Sometimes, we campesinos wonder why people from the city do not fight with us, since they, too, struggle with bureaucracy. It is true that we have some level of support and solidarity that comes from the large cities, but we need more of it. Sometimes, as campesinos, we feel alone.

In the face of the many obstacles to production, the persecution, and the impositions, we are calling for an assembly not only of campesinos, but also involving the sectors that don’t produce. We must develop proposals together. We want to debate with people from the popular barrios of Caracas, Valencia, and Barquesimento. We want to bring out the communes from the city and the countryside, and we want to debate with cooperatives. This kind of self-organized space is urgently needed. The class struggle that pits organized workers, on the one hand, against the bourgeoisie, the oligarchy and the corrupt functionaries and reformists in our government, on the other, requires the participation of all humble people from all walks of life.

We believe that Chavismo is alive. Moreover, if genuine Chavismo organizes and goes out to the streets, if those of us who really believe in Chavez’s legacy meet, fight, and struggle, if we develop a plan, then, whatever the obstacles, we’ll be able to reestablish the dignified life that we had with Chavez.

In upcoming days, we are going to issue a call to the nation for debate. If the people respond to that call, which I think they will, then we will go forward together. No matter what, El Maizal is going to continue in this fight for the common good, for the communal project, for socialism. We are those of the Comuna o Nada (Commune or Nothing) of Chavez. We will defend our land (and our production) by any means necessary. For that reason, this season’s harvest, by decree of our Communal Assembly, is not going to any silo, private or public. We are going to place what we produce directly in the hands of the organized communities.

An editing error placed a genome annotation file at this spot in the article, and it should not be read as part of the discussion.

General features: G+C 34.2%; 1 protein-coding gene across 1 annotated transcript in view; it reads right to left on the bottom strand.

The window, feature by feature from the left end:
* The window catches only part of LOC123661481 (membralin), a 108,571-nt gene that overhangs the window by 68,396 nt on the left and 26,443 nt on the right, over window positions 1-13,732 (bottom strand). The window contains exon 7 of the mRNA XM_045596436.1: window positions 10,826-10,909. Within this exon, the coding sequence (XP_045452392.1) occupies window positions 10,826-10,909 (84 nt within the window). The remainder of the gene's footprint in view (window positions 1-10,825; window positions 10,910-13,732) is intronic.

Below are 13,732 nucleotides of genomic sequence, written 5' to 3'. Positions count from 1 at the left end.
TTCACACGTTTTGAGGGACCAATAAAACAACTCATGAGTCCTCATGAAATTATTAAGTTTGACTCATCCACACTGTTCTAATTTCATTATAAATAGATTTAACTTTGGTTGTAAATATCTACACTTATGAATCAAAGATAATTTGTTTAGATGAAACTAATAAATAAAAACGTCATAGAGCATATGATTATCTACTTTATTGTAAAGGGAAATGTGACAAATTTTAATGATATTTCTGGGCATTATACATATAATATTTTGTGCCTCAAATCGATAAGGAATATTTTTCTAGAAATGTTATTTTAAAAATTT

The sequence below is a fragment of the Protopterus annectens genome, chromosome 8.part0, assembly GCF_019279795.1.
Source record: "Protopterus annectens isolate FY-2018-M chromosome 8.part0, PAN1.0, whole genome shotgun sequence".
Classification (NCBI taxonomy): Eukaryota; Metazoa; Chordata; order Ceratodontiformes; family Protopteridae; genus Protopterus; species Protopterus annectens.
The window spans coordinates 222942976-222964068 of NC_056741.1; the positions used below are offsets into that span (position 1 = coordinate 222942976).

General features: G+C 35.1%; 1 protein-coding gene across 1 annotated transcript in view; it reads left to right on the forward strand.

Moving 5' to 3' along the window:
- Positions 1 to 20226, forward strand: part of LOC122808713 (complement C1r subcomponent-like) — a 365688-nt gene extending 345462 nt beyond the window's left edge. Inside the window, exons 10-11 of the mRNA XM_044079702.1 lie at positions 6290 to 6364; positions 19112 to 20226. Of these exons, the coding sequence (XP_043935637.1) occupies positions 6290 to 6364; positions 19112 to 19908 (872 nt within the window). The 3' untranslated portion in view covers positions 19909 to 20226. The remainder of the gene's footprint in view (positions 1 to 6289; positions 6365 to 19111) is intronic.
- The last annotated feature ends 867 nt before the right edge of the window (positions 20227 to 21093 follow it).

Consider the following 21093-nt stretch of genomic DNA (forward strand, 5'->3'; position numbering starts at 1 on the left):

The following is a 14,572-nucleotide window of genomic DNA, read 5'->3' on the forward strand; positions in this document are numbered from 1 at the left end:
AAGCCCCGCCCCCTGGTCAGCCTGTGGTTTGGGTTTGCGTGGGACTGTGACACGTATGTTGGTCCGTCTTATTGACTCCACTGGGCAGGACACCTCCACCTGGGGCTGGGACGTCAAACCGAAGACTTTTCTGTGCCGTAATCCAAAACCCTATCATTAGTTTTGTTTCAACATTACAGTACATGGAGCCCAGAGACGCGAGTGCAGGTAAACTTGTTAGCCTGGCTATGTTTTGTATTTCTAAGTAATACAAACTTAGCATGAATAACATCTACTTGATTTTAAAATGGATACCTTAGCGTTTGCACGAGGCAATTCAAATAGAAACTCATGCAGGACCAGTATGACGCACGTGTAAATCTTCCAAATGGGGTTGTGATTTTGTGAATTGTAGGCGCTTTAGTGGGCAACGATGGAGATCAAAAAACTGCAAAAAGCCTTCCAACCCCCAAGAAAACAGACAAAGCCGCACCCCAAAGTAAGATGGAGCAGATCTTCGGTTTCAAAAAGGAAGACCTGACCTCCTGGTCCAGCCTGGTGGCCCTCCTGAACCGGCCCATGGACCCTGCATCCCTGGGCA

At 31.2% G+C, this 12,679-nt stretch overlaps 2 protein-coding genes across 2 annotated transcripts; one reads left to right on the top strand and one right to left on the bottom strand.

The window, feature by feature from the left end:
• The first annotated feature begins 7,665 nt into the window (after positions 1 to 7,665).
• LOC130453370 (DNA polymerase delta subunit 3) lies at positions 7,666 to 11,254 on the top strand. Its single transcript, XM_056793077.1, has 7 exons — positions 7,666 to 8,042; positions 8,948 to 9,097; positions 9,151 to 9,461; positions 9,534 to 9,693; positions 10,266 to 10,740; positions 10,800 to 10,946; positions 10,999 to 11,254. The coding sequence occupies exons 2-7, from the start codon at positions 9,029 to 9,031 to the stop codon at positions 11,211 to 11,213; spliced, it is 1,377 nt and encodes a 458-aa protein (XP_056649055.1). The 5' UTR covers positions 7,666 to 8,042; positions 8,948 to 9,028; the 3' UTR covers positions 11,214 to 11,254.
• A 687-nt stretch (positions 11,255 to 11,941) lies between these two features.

Chavez’s “Comuna o Nada” (Commune or Nothing) has become a battle cry for El Maizal Commune
Chavez’s “Comuna o Nada” (Commune or Nothing) has become a battle cry for El Maizal Commune. (Archives)

We are detaching ourselves from the state’s institutional mechanisms and the those of the private sector. We believe that the commune has to produce for the common people, because they are the ones who need it, and because the institutions have broken the commitments they made with us. We have done our part, and from now on we are going to circumnavigate bureaucracies and the speculative market and work with the people.

Notes

[1] El Maizal Commune is made up of 22 communal councils across Portuguesa and Lara states. Communes are the conglomeration of communal councils, and they are at the core of Chavez’s proposal for a radical and democratic reorganization of society. One of the most successful communes in the country, El Maizal harvested some 4,000 tons of corn last year, and also produces beef, pork, cheese at the same time as it manages gas distribution.

[2] Angel Prado was denied the electoral victory of December 2017.Receiving half the number of votes as Prado, Jean Ortiz of the ruling United Socialist Party (PSUV), obtained the mayor’s seat.

[3] One day after the interview with Angel Prado, campesinos from around the country occupied a number of Agropatria stores with the aim of denouncing the problems that have emerged in the past few months. Members of El Maizal, including Angel Prado, participated in these occupations.